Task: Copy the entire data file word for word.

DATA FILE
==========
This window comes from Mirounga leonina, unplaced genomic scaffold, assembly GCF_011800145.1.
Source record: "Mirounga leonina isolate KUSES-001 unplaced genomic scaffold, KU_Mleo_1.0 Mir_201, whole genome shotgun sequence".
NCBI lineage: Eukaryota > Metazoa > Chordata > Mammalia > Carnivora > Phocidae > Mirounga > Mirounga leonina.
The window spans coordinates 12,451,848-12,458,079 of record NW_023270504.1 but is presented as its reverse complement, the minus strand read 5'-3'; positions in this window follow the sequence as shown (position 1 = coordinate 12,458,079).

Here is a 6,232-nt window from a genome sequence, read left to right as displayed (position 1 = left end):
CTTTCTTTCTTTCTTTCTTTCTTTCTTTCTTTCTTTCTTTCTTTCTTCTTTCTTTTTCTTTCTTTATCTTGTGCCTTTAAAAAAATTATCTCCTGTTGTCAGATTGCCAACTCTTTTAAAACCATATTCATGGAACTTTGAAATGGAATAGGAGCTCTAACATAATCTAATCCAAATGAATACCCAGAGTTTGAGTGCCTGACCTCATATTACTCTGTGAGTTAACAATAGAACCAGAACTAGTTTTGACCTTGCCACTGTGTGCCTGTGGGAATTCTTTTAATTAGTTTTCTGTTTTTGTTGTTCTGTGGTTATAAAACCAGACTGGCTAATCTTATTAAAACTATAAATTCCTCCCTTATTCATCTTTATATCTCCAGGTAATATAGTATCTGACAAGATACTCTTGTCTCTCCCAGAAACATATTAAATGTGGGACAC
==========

This window comes from Mirounga leonina, unplaced genomic scaffold, assembly GCF_011800145.1.
Source record: "Mirounga leonina isolate KUSES-001 unplaced genomic scaffold, KU_Mleo_1.0 Mir_201, whole genome shotgun sequence".
NCBI lineage: Eukaryota > Metazoa > Chordata > Mammalia > Carnivora > Phocidae > Mirounga > Mirounga leonina.
The window spans coordinates 12,451,848-12,458,079 of record NW_023270504.1 but is presented as its reverse complement, the minus strand read 5'-3'; positions in this window follow the sequence as shown (position 1 = coordinate 12,458,079).

Here is a 6,232-nt window from a genome sequence, read left to right as displayed (position 1 = left end):
CTTTCTTTCTTTCTTTCTTTCTTTCTTTCTTTCTTTCTTTCTTTCTTCTTTCTTTTTCTTTCTTTATCTTGTGCCTTTAAAAAAATTATCTCCTGTTGTCAGATTGCCAACTCTTTTAAAACCATATTCATGGAACTTTGAAATGGAATAGGAGCTCTAACATAATCTAATCCAAATGAATACCCAGAGTTTGAGTGCCTGACCTCATATTACTCTGTGAGTTAACAATAGAACCAGAACTAGTTTTGACCTTGCCACTGTGTGCCTGTGGGAATTCTTTTAATTAGTTTTCTGTTTTTGTTGTTCTGTGGTTATAAAACCAGACTGGCTAATCTTATTAAAACTATAAATTCCTCCCTTATTCATCTTTATATCTCCAGGTAATATAGTATCTGACAAGATACTCTTGTCTCTCCCAGAAACATATTAAATGTGGGACAC